Oil industry round up
A look at some of the core events in the oil and gas sector.
Exxon exits Europe
Oil major switches mediocre to mega projects.
Oil and gas giant ExxonMobil is aiming to sell off assets totalling US$25mln up to 2021, despite previously having claimed to be curbing divestments at US$15mln. Reuters reported that the company is shedding multiple projects and businesses it has claimed to be non-strategic across 11 countries, including Chad, Australia, the Gulf of Mexico and in the UK’s North Sea.
While Exxon had reported low financial results in recent quarters, the company stated that these sales were part of its long-term plan. Sources revealed to Reuters that the plan included generating funds to buy up promising opportunities, such as mega deposits in Guyana, Mozambique, Brazil, Papua New Guinea and the USA. According to financial services firm Moody’s, reducing its portfolio will help Exxon stabilise its financial position and increase share prices, however, this is unlikely to last due to the spending on new deals.
‘The company’s high level of growth capital investments cannot be funded with operating cashflow and asset sales at projected levels given ExxonMobil’s substantial dividend payout, absent meaningfully higher commodity prices and earnings from downstream and chemicals,’ Moody’s said. In the event of successfully divesting the portfolio, Exxon would exit its entire upstream oil and gas business in Europe.
Oil in reserve
USA eyes oil on Alaskan wildlife reserve.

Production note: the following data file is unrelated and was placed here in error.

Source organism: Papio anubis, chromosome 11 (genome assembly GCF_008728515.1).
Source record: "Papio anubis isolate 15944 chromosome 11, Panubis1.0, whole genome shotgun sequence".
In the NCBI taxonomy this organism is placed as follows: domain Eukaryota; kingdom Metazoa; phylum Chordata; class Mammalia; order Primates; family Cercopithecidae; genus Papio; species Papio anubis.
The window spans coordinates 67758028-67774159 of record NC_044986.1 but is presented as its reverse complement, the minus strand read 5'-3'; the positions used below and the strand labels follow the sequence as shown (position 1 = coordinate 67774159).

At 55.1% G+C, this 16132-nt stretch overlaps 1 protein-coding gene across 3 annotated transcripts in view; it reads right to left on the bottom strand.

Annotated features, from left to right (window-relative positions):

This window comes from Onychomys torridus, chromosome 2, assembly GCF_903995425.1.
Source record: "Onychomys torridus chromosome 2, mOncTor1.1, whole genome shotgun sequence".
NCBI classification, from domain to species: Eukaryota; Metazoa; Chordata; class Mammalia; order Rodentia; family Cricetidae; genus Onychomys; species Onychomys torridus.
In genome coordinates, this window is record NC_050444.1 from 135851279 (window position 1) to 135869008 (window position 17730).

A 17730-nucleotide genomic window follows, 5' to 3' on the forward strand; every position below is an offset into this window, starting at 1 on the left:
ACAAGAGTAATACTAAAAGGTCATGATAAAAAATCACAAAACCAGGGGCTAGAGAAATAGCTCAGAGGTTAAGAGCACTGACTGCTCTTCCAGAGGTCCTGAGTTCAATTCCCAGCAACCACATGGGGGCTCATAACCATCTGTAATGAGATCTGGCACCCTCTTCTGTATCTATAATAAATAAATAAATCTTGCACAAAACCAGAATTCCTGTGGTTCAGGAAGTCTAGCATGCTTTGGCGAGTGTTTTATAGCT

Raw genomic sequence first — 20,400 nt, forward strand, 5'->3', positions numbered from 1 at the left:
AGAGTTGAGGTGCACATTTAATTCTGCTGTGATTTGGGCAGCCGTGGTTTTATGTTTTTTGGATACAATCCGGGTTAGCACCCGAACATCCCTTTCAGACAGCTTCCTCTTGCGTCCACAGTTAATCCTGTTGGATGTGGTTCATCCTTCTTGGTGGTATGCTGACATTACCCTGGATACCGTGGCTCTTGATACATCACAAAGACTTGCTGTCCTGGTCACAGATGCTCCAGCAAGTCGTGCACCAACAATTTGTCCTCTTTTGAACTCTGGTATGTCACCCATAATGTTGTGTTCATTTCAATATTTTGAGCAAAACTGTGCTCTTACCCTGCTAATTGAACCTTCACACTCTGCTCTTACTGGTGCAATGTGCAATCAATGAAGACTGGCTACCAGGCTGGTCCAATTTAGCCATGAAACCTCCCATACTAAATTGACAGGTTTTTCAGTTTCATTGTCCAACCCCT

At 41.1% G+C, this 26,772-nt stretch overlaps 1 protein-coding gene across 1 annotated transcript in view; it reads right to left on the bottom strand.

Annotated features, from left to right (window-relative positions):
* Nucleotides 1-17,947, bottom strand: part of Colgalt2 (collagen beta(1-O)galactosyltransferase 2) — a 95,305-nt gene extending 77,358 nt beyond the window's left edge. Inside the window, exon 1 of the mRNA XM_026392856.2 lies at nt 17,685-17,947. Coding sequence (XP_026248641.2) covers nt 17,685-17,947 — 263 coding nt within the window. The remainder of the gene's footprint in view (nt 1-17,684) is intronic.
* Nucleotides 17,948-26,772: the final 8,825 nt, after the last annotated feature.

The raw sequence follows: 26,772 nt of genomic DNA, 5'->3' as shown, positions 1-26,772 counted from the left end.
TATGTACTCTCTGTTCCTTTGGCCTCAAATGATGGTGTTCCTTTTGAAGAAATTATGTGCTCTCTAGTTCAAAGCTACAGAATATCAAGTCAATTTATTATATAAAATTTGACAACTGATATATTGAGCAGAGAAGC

The Trump administration’s proposal to open up more land for oil drilling in Alaska’s National Petroleum Reserve will complete its 60-day public consultation on 21 January 2020. Currently, half of the 9.3 million hectare area is protected from development, but the revised environmental impact assessment, submitted in late November 2019, aimed to push for lease-sale deals that would boost the local economy.
Of three potential scenarios considered, the high development plan has provoked the biggest response, as it would open up 80% of the land for drilling, including the entire coastal plain. Led by the USA Interior Department’s agency, the Bureau of Land Management (BLM), the team claimed that this would enable production of up to 500,000 barrels of oil per day, which it justified due to recent new oil discoveries on the Northern Slope.
The proposal was met with considerable criticism from Democrats who worked on the protection laws, and environmental groups due to the sensitive ecology of Alaska. However, BLM Alaska State Director, Chad Padgett, said in a statement that ‘it was prudent
to develop a new plan that provides greater economic development of our resources while still providing protections for important resources and subsistence access’.
In deep water
Chevron and Total commit to Mexico.
Anchor oilfield in the Gulf of Mexico, USA, has gained approval for platform development by joint owners, French firm Total and American Chevron. The project will call for the drilling of seven subsea wells at 1,500m-deep, which will connect to a semi-submersible floating production unit. The site is estimated to produce up to 75,000 barrels of crude oil per day, as well as 800,000m3 of natural gas. First oil production is expected to be in 2024.
Capital investment required is reported to be US$5.7bln, with the companies having claimed to have reduced the project costs by one-third from the last generation of deepwater Gulf developments through implementing standardisation techniques to replicate existing designs and equipment requirements. Located off the coast of Lousiana, the oilfield is 63% owned by Chevron with the remaining 37% held by Total.
‘The financial investment decision for Anchor…is a tangible example of our strategy to increase our footprint in the deepwater Gulf of Mexico,’ said Total Exploration and Production President Arnaud Breuillac. ‘The Anchor project benefits from reserves with upsides, allowing for a standalone development at a competitive cost.’